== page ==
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Creating a place where wildlife wants to live is not as difficult as it might seem. It is simply a matter of planting material that is suitable for food and shelter. There are four things that will form the backbone of any good habitat: Flowers, fruits, evergreen and deciduous trees, and water.
Habitats for Birds
If you feed them, they will come! Basically, if you provide a place for birds to feed and the appropriate food, you will have birds. Some birds eat seeds, some eat fruit and many eat insects, particularly during the summer. Choose a sturdy, squirrel-proof seed feeder for those birds that will eat seeds and place it near the edge of an open area. Birds need to have trees of bushes near a feeding area so they can hide should a predator come along. The bushes should not be so close to the feeder that they can hid a predator such as a family cat, though. Fruit eaters can sometimes be attracted to fruit feeders containing apples or oranges, but they will also feed at fruit bearing plants in your yard, such as blackberries or hollies. To assure a good supply of insects for the insect eaters, avoid spraying your lawn and garden with chemical pesticides. If insect populations get out of hand, spray them with insecticidal soap, which is not toxic to birds. Almost every bird will feed on suet, a natural animal fat, which is a good source of calories during the cold of winter. Suet feeders can be purchased already constructed or you can make your own. Having a clean source of water is also important for birds as well a for other animals. Set a bird bath directly on the ground and keep it scrubbed clean or create a water garden with a shallow end (1"-3" deep) for bathing and drinking.
From April through October, hummingbirds zip through gardens in most of the US and Canada feeding on nectar from our flowers. Hummingbirds are very inquisitive creatures. The best way to enjoy them is to provide feeding areas for them that are close to your home, such as a hanging basket of fuchsias on the porch or a flowerbed under your kitchen window. Hummingbirds are particularly attracted to red or orange colored flowers, especially those that produce large quantities of nectar such as coral honeysuckle. Most trumpet-shaped flowers are good nectar producers. Since hummingbirds spend about 60% of their time perched on a tree branch resting, plant flowers near trees. If you are lucky, the hummingbirds may even nest in your trees. The female builds a nest about the size of a quarter which is made of lichen, spider webs, and fine plant fibers. In addition to needing spiders as a source for nesting material, hummingbirds also eat quite a few insects and feed them to their growing babies. Be careful not to spray pesticides in your garden. The birds need the bugs, and besides, the pesticides could kill the birds you are trying to attract.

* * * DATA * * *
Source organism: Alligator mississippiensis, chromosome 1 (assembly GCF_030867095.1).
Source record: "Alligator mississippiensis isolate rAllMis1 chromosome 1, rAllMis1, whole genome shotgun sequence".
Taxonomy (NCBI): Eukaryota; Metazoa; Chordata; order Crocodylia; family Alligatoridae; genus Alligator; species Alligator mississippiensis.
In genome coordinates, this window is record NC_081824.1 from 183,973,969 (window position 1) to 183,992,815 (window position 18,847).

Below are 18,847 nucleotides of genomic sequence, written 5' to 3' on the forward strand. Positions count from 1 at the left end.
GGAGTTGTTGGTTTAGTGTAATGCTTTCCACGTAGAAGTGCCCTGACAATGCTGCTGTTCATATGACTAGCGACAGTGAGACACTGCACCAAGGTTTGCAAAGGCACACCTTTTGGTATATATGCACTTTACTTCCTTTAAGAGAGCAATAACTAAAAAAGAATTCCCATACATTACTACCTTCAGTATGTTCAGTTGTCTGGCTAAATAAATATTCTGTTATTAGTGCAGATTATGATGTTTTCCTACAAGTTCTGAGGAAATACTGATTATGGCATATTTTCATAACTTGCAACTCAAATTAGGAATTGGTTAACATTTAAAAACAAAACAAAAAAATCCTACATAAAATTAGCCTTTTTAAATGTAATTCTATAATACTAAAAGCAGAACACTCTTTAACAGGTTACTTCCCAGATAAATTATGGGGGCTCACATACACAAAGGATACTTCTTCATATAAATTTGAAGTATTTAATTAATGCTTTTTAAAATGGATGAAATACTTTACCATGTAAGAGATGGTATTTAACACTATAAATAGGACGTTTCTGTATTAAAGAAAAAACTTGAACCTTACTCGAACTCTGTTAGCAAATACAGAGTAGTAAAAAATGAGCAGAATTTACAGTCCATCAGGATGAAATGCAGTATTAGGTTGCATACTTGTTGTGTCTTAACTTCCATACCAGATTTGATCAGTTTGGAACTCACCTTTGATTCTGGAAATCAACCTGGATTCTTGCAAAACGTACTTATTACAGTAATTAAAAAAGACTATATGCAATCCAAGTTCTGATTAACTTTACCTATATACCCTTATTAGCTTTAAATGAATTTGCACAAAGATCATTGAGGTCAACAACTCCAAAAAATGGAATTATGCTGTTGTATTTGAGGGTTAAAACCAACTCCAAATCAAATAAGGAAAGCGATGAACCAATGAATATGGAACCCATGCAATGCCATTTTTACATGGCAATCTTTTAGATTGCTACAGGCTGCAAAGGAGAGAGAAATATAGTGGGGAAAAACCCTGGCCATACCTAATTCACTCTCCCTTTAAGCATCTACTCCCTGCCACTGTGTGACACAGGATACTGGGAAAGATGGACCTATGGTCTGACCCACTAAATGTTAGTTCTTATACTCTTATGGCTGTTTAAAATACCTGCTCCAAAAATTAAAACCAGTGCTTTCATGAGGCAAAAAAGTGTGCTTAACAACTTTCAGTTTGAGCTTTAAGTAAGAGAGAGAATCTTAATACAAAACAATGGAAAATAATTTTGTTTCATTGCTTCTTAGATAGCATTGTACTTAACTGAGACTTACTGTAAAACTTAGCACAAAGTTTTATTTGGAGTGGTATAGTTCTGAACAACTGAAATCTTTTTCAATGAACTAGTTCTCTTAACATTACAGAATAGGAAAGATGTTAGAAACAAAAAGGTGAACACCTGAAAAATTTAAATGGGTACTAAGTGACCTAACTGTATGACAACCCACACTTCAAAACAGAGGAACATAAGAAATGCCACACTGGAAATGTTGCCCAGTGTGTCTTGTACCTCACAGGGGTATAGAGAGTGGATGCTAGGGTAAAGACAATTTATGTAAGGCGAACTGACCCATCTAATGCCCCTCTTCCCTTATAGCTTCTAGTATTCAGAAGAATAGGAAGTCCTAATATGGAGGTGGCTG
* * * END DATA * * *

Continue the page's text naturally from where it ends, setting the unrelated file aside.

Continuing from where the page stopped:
Habitats for Butterflies
Encouraging butterflies to live in your garden is a good way to add living, flying color to your landscape. Most butterflies feed on nectar as adults so plant flowers that will provide lots of nectar for them. Flowers that have clusters of many small blooms such as pentas and salvias are good general choices. If you would like the butterflies to stay in your garden as long as possible and lay eggs, you will also need to provide plants for the caterpillars to eat. Caterpillars tend to be picky eaters; some will only eat one species of plant. Get a good field guide to butterflies and find the types of butterflies that occur in your area. The larval host plants that the caterpillars eat are listed with each butterfly. A few examples are given below. Butterflies drink water from wet spots in the soil, so keep a shady corner of your garden quite damp. Provide shelter for nightly roosting by planting vines on a fence or creating a screen of shrubs and trees in the back of your garden. All butterflies need a sunny spot which is sheltered from the wind where they can bask in the morning to raise their body temperature. Butterflies will be most active in a large open area which can be as simple as a piece of yard kept mowed. Since butterflies are insects, pesticides will kill them, so be careful what you spray in the garden.
Butterflies and their larval host plant(s)
(Note: There is a lot more information on "Habitats for Butterflies" on the page entitled "Butterfly Gardening."
Bringing wildlife into your garden isn't hard, it's just common sense and understanding the creatures you are trying to attract. For more information contact:
For information about Audubon backyard bird feeders & accessories call Duncraft at (800) 593-5656. For information about Audubon birding binoculars call Bushnell at (800) 423-3537.
Noah's Garden: Restoring the Ecology of Our Own Backyards by Sara Stein, Houghton Mifflin Company, MA, 1993.
Redesigning the American Lawn: A Search for Environmental Harmony by F.H. Balmori, D. Balmori & G.T. Geballe, Yale University Press, CT, 1993.
Woodworking for Wildlife: Homes for Birds and Mammals by Carrol L. Henderson, Dept. of Natural Resources Nongame Wildlife Supervisor, 1992. To obtain a copy, contact Minnesota's Bookstore, 117 University Ave., St. Paul, MI 55155, (800) 657-3757.
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